Word power

Women's writing workshop creates soulsearching space

A half dozen women — young mothers, grandmothers, recovering addicts, nearly all residents of public housing — trickle in and take seats around a table.

The meeting place is the Lawrence-Douglas County Housing Authority’s resident services office, and it’s within walking distance of where most of the women live: Edgewood Homes, the Section 8 apartment complex on Haskell Avenue.

For two hours a week, they walk away from the noise of children, pressures of looking for a job, stresses of wondering how they’ll pay next month’s rent (or catch up on the last three months) and enter this quiet space where they can reflect and, for a few of the women, refocus on what they always meant to do before life got in the way: write.

“I try to write on my own, and it’s like utterly impossible anymore. I used to eat breathe and live it. It used to be my very existence was writing,” says Beverly Morrison, a 26-year-old mother of three who has written three science fiction books but published none. “I think I’ve had writer’s block for the past seven years. Once I met my husband, I think I put it in my head that being a wife and mother was more important. I’ve never actually tried to sit down and force myself to get into my novel writing.”

So this women’s writing workshop, a free service of the Housing Authority, is her weekly vent. Tonight is the last time the group will meet until the summer session begins in June. The instructor, Lawrence writer Caryn Mirriam-Goldberg, passes out a William Stafford poem called “What’s in My Journal” as a prompt to get the women thinking about the bits in their own journals. Ten minutes pass, silent except for the sound of pens and pencils scrawling words onto pages. Then, the women share what they’ve written.

It’s not the poetry and prose of pretentious writers with the time and energy to wax metaphysical in the back corner of a shadowy coffee shop.

“Dark things, mood swings, children’s latest antics
Words that scream from my pages or words that can not be heard
Sleepless nights, stressful times, love letters
Anger management
New life or loss of one
A bill in the mail or an annoying phone call
Too many chores, constant crying and feelings of hopelessness
Parenting woes, new adventures
What is marriage all about anyway?”

Morrison finishes reading, and the other women acknowledge her work with smiles, nods and affirmations.

Creative, therapeutic outlet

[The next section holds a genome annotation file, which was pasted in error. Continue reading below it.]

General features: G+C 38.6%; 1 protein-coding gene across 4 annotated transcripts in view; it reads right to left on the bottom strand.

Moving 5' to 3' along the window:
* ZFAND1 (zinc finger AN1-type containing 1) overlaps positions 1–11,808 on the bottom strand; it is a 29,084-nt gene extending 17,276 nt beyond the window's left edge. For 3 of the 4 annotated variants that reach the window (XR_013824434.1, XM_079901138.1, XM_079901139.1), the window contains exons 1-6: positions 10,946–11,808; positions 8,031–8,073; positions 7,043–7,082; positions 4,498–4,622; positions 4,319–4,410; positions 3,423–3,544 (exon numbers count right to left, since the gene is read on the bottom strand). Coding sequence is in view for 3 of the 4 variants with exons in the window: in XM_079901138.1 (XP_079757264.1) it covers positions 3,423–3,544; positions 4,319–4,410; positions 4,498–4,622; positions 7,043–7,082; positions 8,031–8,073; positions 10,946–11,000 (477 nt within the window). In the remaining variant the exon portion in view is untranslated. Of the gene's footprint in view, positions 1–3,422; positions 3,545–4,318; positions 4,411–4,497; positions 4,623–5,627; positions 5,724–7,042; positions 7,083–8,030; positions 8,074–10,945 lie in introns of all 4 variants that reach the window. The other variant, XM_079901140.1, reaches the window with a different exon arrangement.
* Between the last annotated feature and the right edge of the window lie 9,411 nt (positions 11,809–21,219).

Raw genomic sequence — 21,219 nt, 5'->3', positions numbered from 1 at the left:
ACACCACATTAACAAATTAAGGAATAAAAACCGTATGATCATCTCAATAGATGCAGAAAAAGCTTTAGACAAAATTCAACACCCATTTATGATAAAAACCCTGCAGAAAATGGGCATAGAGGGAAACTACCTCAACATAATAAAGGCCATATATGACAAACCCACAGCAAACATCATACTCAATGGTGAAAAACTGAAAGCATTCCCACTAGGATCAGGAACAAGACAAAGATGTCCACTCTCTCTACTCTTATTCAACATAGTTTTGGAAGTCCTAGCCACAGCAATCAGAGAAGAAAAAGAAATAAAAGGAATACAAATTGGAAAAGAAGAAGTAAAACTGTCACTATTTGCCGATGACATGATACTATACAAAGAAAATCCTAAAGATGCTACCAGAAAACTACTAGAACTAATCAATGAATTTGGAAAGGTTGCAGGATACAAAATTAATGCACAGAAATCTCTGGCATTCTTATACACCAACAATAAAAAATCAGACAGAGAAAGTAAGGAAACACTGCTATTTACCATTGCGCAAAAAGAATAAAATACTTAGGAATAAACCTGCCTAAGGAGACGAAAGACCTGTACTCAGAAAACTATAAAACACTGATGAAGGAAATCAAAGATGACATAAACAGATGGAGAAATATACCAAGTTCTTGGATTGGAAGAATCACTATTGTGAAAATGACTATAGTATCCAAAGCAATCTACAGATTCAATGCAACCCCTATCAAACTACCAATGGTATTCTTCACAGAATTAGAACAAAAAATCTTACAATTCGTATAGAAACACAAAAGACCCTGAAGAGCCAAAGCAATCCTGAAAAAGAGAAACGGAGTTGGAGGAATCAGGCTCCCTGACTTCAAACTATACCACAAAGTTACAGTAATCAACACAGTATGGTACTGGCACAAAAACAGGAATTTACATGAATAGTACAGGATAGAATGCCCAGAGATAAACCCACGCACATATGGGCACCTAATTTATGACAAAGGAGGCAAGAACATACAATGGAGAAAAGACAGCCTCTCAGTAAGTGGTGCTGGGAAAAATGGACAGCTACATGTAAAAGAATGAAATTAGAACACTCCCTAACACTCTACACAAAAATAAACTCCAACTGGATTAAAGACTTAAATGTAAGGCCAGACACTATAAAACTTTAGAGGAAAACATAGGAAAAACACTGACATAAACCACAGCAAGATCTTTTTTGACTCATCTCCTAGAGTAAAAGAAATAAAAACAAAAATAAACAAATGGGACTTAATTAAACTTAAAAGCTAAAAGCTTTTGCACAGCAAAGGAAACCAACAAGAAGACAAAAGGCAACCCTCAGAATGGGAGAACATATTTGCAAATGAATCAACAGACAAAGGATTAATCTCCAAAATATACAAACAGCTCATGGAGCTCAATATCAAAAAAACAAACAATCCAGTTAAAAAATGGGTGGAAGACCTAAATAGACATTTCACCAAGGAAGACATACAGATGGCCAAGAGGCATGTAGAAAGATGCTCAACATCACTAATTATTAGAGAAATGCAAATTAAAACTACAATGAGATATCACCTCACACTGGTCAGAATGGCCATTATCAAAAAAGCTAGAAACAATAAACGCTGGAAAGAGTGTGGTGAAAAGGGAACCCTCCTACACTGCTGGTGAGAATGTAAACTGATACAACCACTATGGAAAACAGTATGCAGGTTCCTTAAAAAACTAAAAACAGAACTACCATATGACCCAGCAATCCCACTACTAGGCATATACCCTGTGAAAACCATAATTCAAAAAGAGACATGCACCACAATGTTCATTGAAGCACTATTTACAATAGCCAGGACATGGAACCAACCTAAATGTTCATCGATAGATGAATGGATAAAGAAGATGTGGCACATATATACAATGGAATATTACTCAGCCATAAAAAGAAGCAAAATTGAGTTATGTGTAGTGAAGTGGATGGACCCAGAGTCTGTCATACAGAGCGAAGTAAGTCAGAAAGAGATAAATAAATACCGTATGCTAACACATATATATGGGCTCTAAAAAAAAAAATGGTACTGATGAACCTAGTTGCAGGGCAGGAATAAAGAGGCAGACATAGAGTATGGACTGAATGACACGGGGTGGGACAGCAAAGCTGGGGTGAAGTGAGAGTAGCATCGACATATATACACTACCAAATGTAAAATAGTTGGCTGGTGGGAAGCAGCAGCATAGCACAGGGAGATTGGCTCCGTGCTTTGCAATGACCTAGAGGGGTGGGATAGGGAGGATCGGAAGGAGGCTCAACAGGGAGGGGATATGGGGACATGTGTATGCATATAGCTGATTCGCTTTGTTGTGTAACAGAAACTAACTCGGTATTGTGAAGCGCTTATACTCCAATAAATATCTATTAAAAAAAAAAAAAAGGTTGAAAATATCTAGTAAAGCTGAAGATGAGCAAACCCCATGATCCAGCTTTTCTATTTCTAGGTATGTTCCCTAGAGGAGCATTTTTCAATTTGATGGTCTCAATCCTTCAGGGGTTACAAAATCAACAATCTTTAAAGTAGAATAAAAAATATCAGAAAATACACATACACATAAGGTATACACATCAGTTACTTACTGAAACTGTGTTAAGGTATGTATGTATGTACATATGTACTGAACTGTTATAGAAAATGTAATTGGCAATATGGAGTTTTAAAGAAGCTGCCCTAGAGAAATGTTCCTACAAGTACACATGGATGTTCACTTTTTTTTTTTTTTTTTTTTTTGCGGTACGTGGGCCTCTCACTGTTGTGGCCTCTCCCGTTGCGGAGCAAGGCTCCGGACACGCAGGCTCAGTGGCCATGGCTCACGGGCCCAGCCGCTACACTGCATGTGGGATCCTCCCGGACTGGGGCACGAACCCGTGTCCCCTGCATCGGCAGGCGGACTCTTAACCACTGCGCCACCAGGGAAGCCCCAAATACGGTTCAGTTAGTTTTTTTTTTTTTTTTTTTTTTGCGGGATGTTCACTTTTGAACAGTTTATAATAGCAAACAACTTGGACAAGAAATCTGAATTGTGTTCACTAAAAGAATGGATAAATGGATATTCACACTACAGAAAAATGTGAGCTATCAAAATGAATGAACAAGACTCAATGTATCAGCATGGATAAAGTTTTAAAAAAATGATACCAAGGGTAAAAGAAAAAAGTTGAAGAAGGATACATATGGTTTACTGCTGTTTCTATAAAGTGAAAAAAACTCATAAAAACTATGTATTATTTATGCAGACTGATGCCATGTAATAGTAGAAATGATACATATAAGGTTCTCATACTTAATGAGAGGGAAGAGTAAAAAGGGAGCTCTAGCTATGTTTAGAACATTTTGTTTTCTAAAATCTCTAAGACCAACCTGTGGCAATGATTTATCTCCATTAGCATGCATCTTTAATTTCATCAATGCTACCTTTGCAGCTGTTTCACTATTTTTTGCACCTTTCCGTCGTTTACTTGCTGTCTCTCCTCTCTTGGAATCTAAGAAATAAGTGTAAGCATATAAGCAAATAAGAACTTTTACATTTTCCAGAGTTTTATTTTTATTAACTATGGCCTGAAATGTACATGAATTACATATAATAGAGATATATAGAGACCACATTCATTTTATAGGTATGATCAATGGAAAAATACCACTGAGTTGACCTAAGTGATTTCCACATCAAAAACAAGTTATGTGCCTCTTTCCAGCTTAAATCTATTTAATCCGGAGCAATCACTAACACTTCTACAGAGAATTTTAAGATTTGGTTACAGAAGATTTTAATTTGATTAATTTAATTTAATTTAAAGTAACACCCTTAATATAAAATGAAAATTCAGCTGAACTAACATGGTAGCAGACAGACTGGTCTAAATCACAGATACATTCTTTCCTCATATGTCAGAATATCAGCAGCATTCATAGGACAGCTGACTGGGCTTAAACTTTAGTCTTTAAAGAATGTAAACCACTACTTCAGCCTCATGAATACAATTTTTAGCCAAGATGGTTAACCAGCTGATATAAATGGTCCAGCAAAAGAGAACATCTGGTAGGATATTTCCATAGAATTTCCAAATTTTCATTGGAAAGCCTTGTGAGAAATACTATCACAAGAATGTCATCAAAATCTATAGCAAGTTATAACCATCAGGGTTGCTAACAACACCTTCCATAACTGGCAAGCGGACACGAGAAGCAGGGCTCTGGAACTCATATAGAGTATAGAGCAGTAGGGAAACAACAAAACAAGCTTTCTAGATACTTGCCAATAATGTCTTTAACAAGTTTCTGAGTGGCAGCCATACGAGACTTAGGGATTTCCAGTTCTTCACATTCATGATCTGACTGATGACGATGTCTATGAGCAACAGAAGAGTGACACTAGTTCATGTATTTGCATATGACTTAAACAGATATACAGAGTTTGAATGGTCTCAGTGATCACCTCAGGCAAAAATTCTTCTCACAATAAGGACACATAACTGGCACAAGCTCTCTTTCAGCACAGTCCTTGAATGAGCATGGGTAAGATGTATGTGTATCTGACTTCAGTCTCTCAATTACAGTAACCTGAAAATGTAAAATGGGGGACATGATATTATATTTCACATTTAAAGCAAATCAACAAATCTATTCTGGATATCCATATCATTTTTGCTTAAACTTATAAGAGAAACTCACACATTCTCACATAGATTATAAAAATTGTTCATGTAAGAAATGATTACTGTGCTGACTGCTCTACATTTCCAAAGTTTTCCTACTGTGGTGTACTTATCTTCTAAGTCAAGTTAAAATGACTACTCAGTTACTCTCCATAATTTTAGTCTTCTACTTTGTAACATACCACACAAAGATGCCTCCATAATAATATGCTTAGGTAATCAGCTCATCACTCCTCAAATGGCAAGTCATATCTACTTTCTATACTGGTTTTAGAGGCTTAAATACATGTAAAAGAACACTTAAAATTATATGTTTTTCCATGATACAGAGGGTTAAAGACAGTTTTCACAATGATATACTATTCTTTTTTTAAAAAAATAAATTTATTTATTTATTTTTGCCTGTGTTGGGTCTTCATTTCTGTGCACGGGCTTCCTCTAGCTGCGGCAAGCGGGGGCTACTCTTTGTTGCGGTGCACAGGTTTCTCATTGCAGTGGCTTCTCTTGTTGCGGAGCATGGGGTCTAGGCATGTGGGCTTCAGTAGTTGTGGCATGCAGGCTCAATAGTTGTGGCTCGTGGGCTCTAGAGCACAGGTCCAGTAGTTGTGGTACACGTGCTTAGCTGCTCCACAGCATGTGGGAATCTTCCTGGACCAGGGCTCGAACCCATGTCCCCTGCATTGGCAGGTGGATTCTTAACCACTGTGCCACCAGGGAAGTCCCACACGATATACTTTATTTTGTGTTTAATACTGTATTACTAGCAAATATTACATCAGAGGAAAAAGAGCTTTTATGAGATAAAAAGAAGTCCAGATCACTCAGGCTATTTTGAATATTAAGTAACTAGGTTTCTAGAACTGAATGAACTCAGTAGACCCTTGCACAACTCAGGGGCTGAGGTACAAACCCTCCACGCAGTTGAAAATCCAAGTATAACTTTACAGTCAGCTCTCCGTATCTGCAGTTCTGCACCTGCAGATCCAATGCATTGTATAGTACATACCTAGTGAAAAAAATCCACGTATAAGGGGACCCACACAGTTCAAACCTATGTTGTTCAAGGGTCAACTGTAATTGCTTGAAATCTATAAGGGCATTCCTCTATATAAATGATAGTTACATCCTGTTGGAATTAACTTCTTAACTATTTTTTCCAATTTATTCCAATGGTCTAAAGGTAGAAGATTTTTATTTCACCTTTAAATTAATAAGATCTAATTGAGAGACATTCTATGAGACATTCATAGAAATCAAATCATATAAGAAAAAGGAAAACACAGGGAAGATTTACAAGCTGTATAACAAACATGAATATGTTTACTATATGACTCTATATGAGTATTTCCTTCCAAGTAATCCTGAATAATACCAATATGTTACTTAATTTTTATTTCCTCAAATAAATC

Goldberg helped start “A Circle of Women, a Circle of Words” in the summer

of 2000 as a pilot program. The response was so enthusiastic that the housing authority has continued the workshops, which convene once a week for six-week periods in the summer, fall and spring.

“One of the barriers we were interested in addressing is that women don’t take time to do things for themselves,” said Kris Hermanson, director of resident services at the housing authority. “We felt that it was such an important program, and it provided not only a creative outlet but a therapeutic outlet for our residents.”

The workshop is funded with money from a three-year, $200,000 Resident Opportunity and Self-Sufficiency Grant through the Department of Housing and Urban Development. The grant has been renewed through 2005.

The women in the group are all low-income, and many of them are recovering from abusive relationships, addictions, illness and poverty. For such a modestly sized group, it’s quite diverse. Native American, black and white women from their early 20s to their 60s explore their lives through writing.

The housing authority provides free childcare, journals, pens and snacks, and pays Goldberg a stipend for her work. About once a year, the group publishes a book of the women’s writing (it stays within the circle unless a member chooses to share her work).

“My favorite possessions of my job are the booklets that come out of these sessions,” says Carrie Lindsey, an employment specialist with resident services who sometimes sits in on the workshops. “I love my job. Part of the reason why is because I get the opportunity to see this happen. It’s an incredible, positive thing going on in this community.”

Our place

Sandy McCarren isn’t shy about the words that seem to spill out of her head at all hours of the day. The 43-year-old Edgewood resident has no children and no job. When she’s not working on developing job skills, McCarren reads other people’s work and writes her own.

She has a deep pool of experience from which to draw. McCarren was an “army brat” who lived all over the world. She didn’t finish junior high, let alone high school, though she later earned her GED. She got mixed up in bad relationships and drugs and was even homeless for a while. Her past addiction surfaces in her poem “This Much to Say”: